shred is gaudy music
#20
Quote by Fred Durst
Are your parents rich? If not, don't go to Berklee. Pretty sure tuition there is like 20k+ per year, so you are gonna rack up a huge bill and getting into a big debt for a music degree is Extremely Stupid.
I thought it was more around 30k last time I looked but 20 is about the same as most universities.
#21
guitarmunky,
i dont go to berklee. i was accepted though, however with 0 financial aid and housing at berklee and a scholarship at a university (loyola new orleans) i decided against it. its about as expensive as any other private college, music conservatory or otherwise. it is however considerably larger then most music schools (a guitar studio of at least 1,500 as opposed to the 10-20 at a good university or conservatory) and while it has some great faculty and a strong program its easy to get lost in the crowd and receive a sub-standard musical education. however, if your incredibly motivated and decently talented you can receive an excelent education and network extremely well.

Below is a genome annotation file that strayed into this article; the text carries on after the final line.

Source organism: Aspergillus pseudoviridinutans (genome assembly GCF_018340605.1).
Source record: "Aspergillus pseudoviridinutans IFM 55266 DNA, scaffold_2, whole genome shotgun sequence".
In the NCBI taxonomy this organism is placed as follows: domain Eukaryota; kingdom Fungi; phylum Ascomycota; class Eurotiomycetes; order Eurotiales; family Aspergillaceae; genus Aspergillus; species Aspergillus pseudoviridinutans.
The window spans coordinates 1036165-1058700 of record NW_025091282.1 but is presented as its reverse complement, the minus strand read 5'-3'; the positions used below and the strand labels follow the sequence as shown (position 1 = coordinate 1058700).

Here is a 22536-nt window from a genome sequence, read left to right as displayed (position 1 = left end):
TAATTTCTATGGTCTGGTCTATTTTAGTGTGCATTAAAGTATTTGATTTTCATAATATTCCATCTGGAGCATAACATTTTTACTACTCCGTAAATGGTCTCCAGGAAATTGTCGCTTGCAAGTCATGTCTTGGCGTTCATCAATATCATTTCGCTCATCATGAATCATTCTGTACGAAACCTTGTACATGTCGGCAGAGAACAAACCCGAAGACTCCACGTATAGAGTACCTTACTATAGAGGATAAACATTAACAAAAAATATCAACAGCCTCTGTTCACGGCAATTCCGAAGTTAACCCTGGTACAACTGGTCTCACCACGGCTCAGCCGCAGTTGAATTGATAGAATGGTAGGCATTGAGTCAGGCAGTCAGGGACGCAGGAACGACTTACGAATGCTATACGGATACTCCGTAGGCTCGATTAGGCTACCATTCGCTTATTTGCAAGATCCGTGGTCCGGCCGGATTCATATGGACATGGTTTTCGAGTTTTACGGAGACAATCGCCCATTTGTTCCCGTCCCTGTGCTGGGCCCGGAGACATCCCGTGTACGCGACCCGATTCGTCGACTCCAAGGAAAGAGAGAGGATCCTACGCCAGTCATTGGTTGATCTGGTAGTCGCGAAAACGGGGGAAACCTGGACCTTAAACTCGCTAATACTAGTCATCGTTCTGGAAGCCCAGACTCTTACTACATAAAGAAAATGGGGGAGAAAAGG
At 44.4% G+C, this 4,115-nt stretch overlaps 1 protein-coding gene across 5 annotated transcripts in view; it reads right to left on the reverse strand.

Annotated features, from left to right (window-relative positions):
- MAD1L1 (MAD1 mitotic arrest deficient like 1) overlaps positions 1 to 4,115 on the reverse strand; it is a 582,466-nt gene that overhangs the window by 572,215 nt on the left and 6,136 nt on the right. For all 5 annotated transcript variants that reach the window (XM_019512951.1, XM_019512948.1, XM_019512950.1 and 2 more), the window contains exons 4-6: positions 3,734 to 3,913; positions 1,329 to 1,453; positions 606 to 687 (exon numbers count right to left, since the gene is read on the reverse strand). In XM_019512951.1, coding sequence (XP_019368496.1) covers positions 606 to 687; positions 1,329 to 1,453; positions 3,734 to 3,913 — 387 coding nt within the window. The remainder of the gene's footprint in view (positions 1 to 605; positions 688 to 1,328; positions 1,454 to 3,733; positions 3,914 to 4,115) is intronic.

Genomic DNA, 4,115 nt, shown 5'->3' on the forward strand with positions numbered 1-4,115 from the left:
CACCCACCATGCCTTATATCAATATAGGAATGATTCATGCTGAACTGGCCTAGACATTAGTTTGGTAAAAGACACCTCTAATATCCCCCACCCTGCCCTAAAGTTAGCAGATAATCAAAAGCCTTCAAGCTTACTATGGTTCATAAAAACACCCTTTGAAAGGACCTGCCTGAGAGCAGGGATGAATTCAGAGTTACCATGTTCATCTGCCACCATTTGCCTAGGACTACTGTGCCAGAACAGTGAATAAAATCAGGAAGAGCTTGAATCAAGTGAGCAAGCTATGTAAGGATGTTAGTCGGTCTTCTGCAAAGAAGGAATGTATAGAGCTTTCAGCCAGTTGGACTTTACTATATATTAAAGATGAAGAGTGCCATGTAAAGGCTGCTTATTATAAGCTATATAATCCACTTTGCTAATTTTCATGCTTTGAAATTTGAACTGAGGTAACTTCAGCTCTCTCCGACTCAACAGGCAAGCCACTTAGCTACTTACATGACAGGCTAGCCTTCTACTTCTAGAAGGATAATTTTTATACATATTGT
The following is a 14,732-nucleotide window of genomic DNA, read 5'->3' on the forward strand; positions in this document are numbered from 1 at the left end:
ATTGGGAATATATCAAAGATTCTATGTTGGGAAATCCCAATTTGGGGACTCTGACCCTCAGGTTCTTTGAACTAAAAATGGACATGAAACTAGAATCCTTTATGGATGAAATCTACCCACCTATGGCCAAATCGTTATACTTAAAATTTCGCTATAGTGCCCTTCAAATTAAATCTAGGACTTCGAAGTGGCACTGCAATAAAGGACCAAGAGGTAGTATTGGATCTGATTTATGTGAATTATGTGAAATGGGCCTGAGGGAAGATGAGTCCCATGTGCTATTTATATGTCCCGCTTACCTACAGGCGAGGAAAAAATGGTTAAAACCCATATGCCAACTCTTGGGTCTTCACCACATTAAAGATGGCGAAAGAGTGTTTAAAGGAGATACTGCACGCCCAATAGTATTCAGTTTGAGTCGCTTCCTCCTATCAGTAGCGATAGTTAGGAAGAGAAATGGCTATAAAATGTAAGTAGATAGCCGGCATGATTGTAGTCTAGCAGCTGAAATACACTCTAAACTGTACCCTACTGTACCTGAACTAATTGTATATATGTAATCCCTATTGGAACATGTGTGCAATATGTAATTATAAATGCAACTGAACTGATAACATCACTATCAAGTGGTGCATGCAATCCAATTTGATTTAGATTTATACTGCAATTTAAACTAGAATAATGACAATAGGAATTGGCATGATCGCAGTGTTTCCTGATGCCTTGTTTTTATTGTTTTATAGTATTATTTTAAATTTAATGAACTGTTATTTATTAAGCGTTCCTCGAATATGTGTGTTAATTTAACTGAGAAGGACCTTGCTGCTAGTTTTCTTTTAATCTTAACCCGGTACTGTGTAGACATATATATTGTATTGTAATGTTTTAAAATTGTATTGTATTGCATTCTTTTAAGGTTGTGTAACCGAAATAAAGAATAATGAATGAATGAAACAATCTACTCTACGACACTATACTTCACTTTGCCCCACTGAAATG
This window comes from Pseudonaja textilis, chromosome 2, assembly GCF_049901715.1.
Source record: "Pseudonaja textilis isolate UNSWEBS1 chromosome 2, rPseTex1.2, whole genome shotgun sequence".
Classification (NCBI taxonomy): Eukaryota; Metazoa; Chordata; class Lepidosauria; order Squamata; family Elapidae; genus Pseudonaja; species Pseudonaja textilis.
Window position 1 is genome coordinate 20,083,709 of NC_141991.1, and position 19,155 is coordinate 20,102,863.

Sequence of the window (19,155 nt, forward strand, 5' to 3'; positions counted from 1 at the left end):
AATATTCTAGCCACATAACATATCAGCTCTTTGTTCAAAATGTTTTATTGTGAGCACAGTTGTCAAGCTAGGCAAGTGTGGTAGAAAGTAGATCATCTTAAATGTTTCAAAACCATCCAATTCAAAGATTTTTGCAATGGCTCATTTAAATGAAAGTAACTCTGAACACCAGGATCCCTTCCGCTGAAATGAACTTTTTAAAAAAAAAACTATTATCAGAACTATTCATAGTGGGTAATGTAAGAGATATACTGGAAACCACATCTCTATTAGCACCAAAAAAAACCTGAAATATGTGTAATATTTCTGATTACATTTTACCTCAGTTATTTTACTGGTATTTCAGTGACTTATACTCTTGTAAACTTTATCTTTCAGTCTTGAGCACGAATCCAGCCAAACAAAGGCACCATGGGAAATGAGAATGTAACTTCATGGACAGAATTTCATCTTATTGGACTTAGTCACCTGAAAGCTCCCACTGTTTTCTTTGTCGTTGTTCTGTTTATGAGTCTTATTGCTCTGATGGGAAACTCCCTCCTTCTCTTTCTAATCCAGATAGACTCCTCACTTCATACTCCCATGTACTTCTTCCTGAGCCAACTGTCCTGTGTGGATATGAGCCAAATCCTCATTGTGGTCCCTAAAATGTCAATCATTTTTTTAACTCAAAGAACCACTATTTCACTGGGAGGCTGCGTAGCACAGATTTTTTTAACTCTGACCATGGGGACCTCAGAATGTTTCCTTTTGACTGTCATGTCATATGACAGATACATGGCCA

#22
I was planning on going to Berklee until I realized

1. It'd be extremely costly
2. The diploma would do basically nothing for me
3. There's cheaper music colleges

Although I would suggest learning to read sheet music first, at LEAST for guitar. I'm guessing they'd like you to be able to read all clefs no matter what instrument.

Experience is a huge factor also.

Grades mean basically nothing at Berklee, or so I've been told by my guitar teacher that went there and a couple people I know who are currently attending
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#23
So im assuming you just play steel string acoustic? You need to demonstrate versitility in your audition, i dont know what the situation is at berklee but where i auditioned you got 7 minutes and could do 3 pieces of contrasting styles so i did Asturias a Pat Metheny tune and an original composition.